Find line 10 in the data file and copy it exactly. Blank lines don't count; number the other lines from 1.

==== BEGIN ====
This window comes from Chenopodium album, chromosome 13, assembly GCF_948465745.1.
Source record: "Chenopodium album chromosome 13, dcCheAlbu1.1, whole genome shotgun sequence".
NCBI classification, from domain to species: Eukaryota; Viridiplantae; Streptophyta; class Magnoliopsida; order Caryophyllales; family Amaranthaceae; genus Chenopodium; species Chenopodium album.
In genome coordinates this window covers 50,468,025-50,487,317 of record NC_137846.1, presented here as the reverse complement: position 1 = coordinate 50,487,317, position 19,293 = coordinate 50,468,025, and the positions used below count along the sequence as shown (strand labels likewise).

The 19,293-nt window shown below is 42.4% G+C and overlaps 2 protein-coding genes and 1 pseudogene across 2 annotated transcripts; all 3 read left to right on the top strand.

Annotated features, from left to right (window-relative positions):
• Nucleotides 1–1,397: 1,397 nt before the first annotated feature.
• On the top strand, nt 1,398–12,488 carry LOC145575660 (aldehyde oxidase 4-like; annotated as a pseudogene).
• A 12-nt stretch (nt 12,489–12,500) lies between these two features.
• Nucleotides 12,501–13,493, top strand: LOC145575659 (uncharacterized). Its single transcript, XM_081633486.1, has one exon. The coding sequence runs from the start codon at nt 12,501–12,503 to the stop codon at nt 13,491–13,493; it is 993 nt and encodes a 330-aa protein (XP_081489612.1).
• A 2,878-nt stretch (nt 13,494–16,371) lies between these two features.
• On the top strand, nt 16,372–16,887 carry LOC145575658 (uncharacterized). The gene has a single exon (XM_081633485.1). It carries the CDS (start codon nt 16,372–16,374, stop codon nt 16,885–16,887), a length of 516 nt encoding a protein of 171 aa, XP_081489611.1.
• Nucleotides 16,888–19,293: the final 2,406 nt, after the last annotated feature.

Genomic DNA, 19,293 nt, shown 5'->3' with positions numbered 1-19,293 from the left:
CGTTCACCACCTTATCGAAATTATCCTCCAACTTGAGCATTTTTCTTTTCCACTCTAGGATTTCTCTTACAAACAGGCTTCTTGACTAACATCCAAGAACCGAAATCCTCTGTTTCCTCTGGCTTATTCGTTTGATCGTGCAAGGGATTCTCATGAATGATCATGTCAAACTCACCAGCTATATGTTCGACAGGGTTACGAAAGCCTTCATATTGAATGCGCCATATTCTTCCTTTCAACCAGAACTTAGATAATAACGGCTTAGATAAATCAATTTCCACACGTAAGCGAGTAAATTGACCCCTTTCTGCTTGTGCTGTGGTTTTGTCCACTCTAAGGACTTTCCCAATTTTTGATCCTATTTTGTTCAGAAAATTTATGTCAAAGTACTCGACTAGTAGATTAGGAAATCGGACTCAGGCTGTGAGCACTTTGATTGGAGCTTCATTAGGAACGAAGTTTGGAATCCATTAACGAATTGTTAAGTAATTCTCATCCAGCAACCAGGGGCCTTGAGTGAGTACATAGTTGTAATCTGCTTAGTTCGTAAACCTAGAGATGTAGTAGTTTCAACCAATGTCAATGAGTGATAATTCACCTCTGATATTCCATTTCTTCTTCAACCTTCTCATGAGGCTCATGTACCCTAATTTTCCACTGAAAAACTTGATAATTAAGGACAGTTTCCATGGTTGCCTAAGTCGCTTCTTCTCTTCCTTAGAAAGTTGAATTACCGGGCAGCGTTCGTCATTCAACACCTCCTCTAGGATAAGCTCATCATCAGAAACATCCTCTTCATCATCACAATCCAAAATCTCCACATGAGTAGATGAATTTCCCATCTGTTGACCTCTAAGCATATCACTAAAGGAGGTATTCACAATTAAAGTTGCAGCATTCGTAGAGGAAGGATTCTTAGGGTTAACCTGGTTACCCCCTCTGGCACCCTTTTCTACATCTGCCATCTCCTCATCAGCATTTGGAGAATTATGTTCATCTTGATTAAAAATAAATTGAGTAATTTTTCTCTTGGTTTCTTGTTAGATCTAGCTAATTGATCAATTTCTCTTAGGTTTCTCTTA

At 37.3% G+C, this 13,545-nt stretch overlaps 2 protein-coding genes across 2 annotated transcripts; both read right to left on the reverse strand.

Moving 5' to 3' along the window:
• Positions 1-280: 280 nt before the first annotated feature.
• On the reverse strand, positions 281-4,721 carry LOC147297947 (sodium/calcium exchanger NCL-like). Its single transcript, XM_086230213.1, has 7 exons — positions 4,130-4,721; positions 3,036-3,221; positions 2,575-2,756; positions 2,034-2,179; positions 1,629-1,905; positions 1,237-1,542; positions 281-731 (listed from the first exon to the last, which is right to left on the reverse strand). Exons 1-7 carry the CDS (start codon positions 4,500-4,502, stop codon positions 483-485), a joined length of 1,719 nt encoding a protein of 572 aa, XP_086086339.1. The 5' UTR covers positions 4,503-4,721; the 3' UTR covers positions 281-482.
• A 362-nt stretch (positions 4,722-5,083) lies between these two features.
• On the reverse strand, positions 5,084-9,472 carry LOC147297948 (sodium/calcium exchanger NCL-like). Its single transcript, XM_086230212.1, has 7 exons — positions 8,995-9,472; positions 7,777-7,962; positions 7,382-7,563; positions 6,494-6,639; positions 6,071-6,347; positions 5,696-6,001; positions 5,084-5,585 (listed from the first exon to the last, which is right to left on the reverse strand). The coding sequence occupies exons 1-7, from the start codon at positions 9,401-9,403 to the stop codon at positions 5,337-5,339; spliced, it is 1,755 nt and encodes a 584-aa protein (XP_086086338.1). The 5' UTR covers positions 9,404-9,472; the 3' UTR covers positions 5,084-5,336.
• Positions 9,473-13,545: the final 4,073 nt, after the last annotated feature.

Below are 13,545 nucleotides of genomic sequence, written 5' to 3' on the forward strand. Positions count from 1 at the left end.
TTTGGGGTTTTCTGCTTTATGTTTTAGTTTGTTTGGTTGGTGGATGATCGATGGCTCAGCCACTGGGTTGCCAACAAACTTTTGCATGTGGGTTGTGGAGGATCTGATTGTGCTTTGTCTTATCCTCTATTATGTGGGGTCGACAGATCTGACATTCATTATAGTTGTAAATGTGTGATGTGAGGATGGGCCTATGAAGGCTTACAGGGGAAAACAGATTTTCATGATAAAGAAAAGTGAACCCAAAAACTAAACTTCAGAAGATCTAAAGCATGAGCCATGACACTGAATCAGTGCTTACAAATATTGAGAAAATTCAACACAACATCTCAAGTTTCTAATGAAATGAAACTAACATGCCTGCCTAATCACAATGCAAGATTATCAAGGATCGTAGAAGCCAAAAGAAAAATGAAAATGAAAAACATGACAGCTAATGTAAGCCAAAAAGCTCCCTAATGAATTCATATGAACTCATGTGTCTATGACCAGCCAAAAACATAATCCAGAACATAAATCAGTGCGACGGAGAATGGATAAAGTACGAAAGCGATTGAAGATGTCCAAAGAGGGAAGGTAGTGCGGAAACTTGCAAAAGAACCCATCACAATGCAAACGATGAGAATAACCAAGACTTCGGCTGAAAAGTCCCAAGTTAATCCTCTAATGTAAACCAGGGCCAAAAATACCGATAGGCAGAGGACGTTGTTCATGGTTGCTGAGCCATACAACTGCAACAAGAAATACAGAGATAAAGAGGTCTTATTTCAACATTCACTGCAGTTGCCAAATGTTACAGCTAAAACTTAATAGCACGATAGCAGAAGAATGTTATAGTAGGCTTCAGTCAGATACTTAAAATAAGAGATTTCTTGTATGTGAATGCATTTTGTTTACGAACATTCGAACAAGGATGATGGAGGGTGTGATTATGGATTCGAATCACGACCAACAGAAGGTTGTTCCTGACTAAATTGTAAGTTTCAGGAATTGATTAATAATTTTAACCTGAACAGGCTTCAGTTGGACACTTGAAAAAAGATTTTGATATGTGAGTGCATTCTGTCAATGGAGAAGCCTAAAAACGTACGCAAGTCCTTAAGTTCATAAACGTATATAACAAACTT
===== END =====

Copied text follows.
• Nucleotides 12,501–13,493, top strand: LOC145575659 (uncharacterized). Its single transcript, XM_081633486.1, has one exon. The coding sequence runs from the start codon at nt 12,501–12,503 to the stop codon at nt 13,491–13,493; it is 993 nt and encodes a 330-aa protein (XP_081489612.1).